When rainbows taste like chocolate and music smells like roses

Ekaterina Turlova
11 July 2017

Above: Base image © Wikimedia Commons

Have you ever wondered what colours sound like, or what words taste like? There are people out there who can tell you!

We all rely on our senses of touch, taste, smell, sight and hearing to let us know what’s going on around us. But for some people, the senses can get a little mixed up. That’s what happens in a really cool condition called synesthesia.

Synesthetes, people who have this condition, find that stimulating one sense leads to the stimulation of another. So for example, when they hear something, they might taste something at the same time, even if there’s nothing in their mouth. And this happens completely involuntarily!

Did you know? Some researchers have estimated that 1 in 23 people have some type of synesthesia.

Some researchers have estimated there are as many as 150 variations of synesthesia. Here are a few examples:

Grapheme-colour synesthesia

When a grapheme-colour synesthete sees a certain letter or number, they also see a certain colour. For example, the letter “A” may always look dark red, while “B” may always look blue. This is one of the most common types of synesthesia.

Auditory-tactile synesthesia

When an auditory-tactile synesthete hears a certain tone, word or a musical sound, they also feel a sensation somewhere on their body - a touch on the shoulder or a pat on the back, for example.

Word-taste (or lexical-gustatory) synesthesia

When a word-taste synesthete hears or sees certain words, they’ll experience a particular taste. This type of synesthesia is very rare.

One word-taste synesthete, James Wannerton, put together a London Underground taste map. In it, he replaced the names of London’s subway stations with descriptions of what he tasted when he read or heard these names. Some stations tasted pretty good, like thin crispy bacon and bubble gum. But others tasted like candle wax, putrid meat and burnt rubber!

He put together a taste map of Toronto subway system as well. Here, too, he tasted a wide range of things, from Mars bars to fried onions to hair spray!

Smell-colour, flavour-colour and even personality-colour (commonly known as seeing “auras” around people) are just a few more examples!

How much synesthesia can a person have?

Sometimes one person can have multiple types of synesthesia. Solomon Shereshevsky was famous for his incredible memory. He could remember complex mathematical formulas, poems and even lengthy speeches thanks to his many types of synesthesia: he associated words and text with temperature, weight, and colour. His memories were so strong, they could last years!

Shershevsky’s synesthesia had a downside, though. Sometimes, he’d find reading difficult because the written words produced very distracting sensations. Do you ever read while you eat? Imagine what that would have been like for Shereshevsky, especially if the “taste” of the words he was reading didn’t go with the taste of the food he was eating!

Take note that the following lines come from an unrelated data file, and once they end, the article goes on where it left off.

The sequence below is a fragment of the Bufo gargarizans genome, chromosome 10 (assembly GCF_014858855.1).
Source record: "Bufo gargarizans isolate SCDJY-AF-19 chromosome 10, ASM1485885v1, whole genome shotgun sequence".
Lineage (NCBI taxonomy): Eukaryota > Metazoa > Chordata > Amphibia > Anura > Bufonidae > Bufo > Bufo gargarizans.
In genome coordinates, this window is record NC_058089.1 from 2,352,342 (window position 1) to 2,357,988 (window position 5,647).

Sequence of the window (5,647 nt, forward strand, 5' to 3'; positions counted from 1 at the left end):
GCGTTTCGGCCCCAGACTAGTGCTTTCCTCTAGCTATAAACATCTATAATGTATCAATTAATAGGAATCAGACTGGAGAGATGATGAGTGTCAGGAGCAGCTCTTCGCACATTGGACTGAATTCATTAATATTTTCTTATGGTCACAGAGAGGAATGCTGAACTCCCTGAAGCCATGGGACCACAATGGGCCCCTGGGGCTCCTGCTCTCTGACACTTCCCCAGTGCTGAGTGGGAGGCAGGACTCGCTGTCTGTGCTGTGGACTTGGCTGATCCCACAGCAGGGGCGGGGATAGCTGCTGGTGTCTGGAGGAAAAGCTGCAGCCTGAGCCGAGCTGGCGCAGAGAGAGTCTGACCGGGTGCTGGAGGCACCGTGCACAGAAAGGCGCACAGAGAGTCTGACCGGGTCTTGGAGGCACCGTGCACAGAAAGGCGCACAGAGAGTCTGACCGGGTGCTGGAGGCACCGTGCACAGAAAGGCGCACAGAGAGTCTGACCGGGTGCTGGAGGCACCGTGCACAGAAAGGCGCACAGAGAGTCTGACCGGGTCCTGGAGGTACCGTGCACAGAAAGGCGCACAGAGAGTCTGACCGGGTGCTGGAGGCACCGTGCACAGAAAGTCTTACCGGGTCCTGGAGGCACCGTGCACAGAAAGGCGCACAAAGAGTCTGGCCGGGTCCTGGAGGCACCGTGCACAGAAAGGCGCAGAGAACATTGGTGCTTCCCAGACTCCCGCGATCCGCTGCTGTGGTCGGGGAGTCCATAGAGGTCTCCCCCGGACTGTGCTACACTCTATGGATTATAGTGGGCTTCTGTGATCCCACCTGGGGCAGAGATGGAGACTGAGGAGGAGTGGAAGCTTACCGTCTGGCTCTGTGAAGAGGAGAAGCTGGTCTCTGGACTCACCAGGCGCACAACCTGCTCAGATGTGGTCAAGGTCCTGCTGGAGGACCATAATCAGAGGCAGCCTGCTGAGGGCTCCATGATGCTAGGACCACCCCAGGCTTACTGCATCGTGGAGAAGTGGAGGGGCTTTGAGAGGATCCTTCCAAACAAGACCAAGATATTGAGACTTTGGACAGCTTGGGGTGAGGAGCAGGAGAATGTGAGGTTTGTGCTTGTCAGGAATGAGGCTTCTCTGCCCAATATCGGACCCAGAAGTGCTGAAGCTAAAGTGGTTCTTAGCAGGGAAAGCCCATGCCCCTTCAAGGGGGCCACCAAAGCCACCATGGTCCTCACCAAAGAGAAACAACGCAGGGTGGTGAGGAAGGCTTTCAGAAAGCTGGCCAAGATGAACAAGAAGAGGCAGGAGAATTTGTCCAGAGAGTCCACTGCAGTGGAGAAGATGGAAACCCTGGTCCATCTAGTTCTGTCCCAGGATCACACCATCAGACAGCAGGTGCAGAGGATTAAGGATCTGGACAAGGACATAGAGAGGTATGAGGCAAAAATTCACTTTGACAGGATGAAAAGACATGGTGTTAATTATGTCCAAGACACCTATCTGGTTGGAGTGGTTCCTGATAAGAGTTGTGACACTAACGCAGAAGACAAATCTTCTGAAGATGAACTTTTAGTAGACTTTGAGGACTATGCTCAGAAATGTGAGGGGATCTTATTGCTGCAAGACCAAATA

Did you know? Because synesthesia doesn’t usually interfere with a person’s daily functions, it’s not considered a neurological disorder.

The science of synesthesia

In your brain, different regions have different jobs. For example, your visual cortex processes the visual information you receive from the environment. It can recognize colour, movement and light. Your temporal lobe processes auditory information (things you hear), and your somatosensory cortex processes touch and other similar sensations.

Several theories exist about how synesthesia happens. For example, cross-activation theory suggests that as the synesthete’s brain develops, these regions become interconnected more than usual. So, when a stimulus (like a touch) activates one region in the brain, another region (like the visual cortex or temporal lobe) may be activated at the same time.

Did you know? People with certain conditions, like temporal epilepsy, can experience synesthesia even though they’re not synesthetes.

Synesthesia in technology

The concept of synesthesia has led to many cool applications. For instance, researchers are studying how artificial synesthesia can help with pain management. Through virtual reality, artificial synesthesia combines sight, sound and touch sensations to shift a patient’s attention away from their pain.

Another cool example is a device called Eyeborg. It combines auditory and visual stimulation to allow colour-blind people to hear colours. Want to know what it’s like to hear colours? Listen here.

What is it like to live with synesthesia?

While Solomon Shereshevsky’s condition caused him some trouble, most synesthetes say it’s a pleasant condition to live with. It can even be inspirational - many synesthetes are artists and composers!

Want to know if you have synesthesia? This test may be able to help you find out: http://www.synesthete.org

Learn more!

The sound of color (2012)
J. Akst, The Scientist.

Neurophysiology of synesthesia (2007)
E. Hubbard, Current Psychiatry Reports 9.

Synaesthesia: the taste of words on the tip of the tongue (2006)
J. Simner & J. Ward, Nature 444.
Link to abstract. Subscription required to access full text.

Mechanisms of synesthesia: Cognitive and physiological constraints (2001)
P.G. Grossenbacher & C.T. Lovelace, Trends in Cognitive Sciences 5.
Link to abstract. Subscription required to access full text.

Ekaterina Turlova